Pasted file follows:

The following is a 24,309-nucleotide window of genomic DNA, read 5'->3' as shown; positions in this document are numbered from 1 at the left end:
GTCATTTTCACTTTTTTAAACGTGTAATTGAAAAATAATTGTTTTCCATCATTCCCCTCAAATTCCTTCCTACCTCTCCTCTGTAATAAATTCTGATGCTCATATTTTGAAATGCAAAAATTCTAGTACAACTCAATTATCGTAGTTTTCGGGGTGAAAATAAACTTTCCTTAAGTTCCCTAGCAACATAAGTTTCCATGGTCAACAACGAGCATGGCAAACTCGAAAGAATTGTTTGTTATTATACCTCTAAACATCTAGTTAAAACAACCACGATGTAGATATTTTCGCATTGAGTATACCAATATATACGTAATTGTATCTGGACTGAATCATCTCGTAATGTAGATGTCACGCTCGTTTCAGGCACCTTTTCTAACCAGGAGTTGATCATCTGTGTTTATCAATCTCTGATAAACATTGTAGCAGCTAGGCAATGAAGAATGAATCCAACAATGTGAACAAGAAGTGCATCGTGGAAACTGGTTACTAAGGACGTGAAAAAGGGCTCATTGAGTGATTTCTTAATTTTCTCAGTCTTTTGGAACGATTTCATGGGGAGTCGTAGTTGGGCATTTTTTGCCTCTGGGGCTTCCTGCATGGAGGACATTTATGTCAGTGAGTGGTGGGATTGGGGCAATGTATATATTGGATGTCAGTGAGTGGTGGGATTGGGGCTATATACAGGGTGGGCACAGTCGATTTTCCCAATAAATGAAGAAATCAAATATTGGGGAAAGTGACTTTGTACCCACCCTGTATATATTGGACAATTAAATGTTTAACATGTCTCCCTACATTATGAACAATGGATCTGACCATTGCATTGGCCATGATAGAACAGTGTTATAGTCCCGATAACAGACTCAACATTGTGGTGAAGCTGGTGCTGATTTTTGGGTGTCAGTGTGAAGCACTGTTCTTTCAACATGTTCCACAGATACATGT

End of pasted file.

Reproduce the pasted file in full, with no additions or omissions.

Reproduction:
The following is a 24,309-nucleotide window of genomic DNA, read 5'->3' as shown; positions in this document are numbered from 1 at the left end:
GTCATTTTCACTTTTTTAAACGTGTAATTGAAAAATAATTGTTTTCCATCATTCCCCTCAAATTCCTTCCTACCTCTCCTCTGTAATAAATTCTGATGCTCATATTTTGAAATGCAAAAATTCTAGTACAACTCAATTATCGTAGTTTTCGGGGTGAAAATAAACTTTCCTTAAGTTCCCTAGCAACATAAGTTTCCATGGTCAACAACGAGCATGGCAAACTCGAAAGAATTGTTTGTTATTATACCTCTAAACATCTAGTTAAAACAACCACGATGTAGATATTTTCGCATTGAGTATACCAATATATACGTAATTGTATCTGGACTGAATCATCTCGTAATGTAGATGTCACGCTCGTTTCAGGCACCTTTTCTAACCAGGAGTTGATCATCTGTGTTTATCAATCTCTGATAAACATTGTAGCAGCTAGGCAATGAAGAATGAATCCAACAATGTGAACAAGAAGTGCATCGTGGAAACTGGTTACTAAGGACGTGAAAAAGGGCTCATTGAGTGATTTCTTAATTTTCTCAGTCTTTTGGAACGATTTCATGGGGAGTCGTAGTTGGGCATTTTTTGCCTCTGGGGCTTCCTGCATGGAGGACATTTATGTCAGTGAGTGGTGGGATTGGGGCAATGTATATATTGGATGTCAGTGAGTGGTGGGATTGGGGCTATATACAGGGTGGGCACAGTCGATTTTCCCAATAAATGAAGAAATCAAATATTGGGGAAAGTGACTTTGTACCCACCCTGTATATATTGGACAATTAAATGTTTAACATGTCTCCCTACATTATGAACAATGGATCTGACCATTGCATTGGCCATGATAGAACAGTGTTATAGTCCCGATAACAGACTCAACATTGTGGTGAAGCTGGTGCTGATTTTTGGGTGTCAGTGTGAAGCACTGTTCTTTCAACATGTTCCACAGATACATGT